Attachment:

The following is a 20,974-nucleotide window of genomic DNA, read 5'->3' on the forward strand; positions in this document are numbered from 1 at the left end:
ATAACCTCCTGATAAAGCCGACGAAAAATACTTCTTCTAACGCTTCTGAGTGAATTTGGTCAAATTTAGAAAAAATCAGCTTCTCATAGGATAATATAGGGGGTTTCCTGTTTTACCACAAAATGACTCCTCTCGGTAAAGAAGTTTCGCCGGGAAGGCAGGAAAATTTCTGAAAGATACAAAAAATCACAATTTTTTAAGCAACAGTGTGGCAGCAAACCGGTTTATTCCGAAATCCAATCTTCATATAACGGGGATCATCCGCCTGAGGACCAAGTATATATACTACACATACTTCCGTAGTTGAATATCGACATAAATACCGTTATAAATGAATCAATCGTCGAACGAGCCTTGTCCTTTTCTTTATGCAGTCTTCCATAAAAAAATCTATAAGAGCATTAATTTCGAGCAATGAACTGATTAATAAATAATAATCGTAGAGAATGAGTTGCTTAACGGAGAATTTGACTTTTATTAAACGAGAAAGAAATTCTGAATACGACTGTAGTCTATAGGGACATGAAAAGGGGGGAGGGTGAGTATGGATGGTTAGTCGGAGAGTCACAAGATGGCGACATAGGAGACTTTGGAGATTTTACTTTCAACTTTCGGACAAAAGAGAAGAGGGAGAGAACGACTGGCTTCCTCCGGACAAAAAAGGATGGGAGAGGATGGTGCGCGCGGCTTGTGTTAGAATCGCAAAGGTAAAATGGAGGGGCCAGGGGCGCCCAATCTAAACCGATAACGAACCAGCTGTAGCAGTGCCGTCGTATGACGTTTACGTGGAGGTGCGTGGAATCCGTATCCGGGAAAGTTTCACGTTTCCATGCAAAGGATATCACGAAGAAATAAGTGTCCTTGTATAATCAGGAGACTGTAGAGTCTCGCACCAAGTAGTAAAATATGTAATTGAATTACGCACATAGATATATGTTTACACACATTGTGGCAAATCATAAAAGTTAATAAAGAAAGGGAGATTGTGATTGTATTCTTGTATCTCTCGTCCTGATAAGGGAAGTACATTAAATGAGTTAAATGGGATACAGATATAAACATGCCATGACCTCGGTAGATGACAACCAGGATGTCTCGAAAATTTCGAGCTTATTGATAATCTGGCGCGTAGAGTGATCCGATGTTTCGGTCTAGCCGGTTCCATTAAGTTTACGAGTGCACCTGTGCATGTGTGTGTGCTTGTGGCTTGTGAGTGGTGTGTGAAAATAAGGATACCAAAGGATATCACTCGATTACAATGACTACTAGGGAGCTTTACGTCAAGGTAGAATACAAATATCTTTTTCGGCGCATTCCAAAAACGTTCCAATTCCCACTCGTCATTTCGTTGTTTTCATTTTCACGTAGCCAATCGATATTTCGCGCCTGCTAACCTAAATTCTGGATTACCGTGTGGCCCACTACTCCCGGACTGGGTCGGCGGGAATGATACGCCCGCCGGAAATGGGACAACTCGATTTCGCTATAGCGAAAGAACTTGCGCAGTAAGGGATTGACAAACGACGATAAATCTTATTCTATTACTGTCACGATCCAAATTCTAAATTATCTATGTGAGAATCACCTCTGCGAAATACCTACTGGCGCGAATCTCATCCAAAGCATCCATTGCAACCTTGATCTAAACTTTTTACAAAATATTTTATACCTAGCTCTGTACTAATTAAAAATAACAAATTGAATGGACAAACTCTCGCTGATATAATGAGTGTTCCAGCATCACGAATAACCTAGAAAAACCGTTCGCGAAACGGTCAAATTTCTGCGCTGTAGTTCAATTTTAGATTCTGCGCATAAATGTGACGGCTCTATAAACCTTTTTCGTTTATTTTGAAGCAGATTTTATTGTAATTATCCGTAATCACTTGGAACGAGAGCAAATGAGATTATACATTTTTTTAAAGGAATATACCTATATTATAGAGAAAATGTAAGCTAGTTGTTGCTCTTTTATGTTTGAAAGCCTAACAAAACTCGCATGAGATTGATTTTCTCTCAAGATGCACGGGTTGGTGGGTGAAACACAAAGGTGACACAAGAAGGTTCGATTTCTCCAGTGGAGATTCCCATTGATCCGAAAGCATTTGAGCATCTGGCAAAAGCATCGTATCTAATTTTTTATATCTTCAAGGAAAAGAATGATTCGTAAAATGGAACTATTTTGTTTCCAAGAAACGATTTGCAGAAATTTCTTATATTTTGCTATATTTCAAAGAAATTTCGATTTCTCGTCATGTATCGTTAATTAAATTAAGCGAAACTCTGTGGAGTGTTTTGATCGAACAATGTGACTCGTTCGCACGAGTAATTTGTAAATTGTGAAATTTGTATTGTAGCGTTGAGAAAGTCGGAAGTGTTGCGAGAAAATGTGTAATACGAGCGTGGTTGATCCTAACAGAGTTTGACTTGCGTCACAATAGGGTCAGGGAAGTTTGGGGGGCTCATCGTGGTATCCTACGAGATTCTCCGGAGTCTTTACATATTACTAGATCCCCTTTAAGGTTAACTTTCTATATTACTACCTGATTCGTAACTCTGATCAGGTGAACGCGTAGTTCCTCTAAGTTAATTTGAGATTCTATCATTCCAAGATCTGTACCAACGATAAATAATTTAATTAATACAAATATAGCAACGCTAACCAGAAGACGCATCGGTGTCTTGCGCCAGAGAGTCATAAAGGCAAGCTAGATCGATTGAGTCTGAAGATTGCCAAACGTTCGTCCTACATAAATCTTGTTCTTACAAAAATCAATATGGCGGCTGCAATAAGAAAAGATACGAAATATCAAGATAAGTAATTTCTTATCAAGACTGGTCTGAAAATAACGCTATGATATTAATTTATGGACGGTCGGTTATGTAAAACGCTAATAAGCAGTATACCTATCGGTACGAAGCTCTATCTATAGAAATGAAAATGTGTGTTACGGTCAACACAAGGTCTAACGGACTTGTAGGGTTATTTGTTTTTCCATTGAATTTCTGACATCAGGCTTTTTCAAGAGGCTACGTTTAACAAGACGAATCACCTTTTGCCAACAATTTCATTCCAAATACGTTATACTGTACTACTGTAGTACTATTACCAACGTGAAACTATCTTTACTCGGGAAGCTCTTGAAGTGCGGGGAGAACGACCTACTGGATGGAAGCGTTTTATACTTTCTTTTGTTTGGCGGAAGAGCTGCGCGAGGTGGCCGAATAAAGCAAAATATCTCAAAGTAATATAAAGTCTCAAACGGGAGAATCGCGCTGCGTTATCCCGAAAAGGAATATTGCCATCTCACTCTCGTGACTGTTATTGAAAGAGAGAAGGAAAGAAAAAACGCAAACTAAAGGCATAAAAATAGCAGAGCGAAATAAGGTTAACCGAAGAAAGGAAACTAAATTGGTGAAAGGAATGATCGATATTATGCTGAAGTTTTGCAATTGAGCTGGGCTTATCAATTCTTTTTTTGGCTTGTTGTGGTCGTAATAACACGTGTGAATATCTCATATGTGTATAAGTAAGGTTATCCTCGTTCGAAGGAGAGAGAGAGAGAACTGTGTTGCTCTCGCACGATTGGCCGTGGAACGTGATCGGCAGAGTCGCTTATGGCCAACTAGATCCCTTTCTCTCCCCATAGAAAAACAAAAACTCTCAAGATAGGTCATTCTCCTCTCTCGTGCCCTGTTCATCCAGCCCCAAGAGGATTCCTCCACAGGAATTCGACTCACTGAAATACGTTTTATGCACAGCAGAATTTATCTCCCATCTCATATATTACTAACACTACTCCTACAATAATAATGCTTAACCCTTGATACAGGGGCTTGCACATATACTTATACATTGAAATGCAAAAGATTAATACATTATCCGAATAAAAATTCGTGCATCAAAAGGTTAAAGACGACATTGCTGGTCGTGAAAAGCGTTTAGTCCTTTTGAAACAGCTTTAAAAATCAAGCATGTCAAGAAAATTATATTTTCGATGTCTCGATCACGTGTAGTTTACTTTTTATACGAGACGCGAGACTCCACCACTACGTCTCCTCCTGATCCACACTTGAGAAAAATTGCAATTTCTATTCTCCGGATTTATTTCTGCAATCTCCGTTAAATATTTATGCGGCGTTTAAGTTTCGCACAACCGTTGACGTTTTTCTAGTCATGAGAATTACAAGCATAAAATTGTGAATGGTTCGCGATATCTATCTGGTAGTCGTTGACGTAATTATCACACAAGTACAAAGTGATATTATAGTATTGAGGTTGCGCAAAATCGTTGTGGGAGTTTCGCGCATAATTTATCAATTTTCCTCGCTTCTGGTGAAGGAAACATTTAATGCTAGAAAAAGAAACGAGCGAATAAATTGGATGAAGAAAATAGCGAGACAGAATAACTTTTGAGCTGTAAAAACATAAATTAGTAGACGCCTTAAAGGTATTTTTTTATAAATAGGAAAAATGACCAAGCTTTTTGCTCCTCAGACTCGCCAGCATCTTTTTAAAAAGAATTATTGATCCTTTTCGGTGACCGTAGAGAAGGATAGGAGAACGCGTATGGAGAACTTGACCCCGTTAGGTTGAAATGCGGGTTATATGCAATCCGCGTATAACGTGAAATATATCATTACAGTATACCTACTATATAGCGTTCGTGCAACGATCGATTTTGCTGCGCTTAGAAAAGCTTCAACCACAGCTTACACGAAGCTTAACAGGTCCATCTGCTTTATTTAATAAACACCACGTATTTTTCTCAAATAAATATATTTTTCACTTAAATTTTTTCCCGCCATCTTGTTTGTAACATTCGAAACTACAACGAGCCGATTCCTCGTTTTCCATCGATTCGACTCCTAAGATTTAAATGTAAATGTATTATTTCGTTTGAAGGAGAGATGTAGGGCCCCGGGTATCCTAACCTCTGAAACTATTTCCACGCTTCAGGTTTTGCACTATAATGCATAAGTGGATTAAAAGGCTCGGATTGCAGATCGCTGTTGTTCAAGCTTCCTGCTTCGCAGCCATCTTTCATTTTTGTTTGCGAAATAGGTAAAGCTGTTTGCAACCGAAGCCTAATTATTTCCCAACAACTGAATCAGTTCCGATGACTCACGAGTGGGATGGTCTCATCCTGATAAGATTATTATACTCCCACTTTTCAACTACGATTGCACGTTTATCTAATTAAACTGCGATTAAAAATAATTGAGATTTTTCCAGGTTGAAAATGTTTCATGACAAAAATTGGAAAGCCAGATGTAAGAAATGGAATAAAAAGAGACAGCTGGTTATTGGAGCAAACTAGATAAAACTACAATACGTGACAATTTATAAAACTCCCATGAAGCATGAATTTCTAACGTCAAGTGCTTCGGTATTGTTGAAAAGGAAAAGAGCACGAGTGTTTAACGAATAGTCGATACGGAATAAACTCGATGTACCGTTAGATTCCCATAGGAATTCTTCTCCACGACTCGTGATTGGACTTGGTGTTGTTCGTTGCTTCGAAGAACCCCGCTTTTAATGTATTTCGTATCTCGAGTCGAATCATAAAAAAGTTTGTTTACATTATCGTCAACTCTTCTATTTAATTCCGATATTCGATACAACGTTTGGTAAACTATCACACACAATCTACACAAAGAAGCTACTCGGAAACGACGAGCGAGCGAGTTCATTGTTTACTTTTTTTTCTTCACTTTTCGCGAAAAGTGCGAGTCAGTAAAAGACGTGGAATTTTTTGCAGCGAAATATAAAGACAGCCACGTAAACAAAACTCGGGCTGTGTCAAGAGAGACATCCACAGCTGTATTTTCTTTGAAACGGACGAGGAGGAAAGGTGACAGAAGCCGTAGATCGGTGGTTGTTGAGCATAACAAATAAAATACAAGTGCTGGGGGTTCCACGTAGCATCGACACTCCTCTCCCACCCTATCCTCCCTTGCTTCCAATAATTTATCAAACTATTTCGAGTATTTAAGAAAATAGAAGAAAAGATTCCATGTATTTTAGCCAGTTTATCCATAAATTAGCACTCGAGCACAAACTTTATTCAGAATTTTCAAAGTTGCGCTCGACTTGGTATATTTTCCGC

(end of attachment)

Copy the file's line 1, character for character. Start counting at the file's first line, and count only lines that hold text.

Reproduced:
The following is a 20,974-nucleotide window of genomic DNA, read 5'->3' on the forward strand; positions in this document are numbered from 1 at the left end: